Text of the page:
While it is indeed laudable that Aadhaar enrolment has crossed the 1-billion mark, and Parliament has passed a legislation giving statutory status to the unique identity project, much will now depend on how quickly these cards are seeded with bank accounts for targeted payouts of government subsidies, linked with election cards to stamp out bogus votes or linked with passports and other services.
The biggest success of Aadhaar has been seen in DBT in LPG. The government has been able to save Rs 14,672 crore as the scheme reduced leakages by 24% by weeding out fake accounts. The onus is now on states to link Aadhaar with PDS beneficiaries as the government has been able to save Rs 2,346 crore with just four states adopting Aadhaar-based transfer. Though the total number of transactions on the Aadhaar Payment Bridge was 94.71 crore, worth Rs 28,363 crore—a substantial increase from Rs 4,474 crore clocked in May 2014—the disbursal is still far below the potential.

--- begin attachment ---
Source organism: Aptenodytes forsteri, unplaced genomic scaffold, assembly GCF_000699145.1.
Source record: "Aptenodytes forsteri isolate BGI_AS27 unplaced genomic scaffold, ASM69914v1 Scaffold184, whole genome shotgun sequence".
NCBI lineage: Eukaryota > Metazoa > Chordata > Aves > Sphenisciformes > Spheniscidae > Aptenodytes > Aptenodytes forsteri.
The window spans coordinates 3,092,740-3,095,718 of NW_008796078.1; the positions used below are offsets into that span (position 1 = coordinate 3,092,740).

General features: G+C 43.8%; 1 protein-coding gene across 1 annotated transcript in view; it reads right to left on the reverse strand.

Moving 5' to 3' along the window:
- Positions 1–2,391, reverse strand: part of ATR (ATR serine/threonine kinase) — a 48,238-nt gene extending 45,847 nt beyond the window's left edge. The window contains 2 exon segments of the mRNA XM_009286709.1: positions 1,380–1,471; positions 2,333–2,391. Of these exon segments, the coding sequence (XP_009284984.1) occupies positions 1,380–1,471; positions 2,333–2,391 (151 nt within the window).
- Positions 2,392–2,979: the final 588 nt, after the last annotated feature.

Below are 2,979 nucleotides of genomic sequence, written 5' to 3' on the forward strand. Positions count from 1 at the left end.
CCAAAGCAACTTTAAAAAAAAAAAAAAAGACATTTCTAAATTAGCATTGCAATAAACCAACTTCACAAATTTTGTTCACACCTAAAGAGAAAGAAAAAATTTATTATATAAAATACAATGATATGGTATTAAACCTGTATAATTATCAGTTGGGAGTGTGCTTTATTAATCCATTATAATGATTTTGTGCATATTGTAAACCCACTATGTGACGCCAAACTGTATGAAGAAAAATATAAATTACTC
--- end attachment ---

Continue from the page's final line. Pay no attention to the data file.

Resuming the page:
Going forward, the government can save a substantial amount by using Aadhaar-based identification for all its social security schemes like pension, scholarships and subsidies including fertilisers and food. Using the UID number, the government can carry out proper authentication of beneficiaries and ensure benefits reach directly to the people.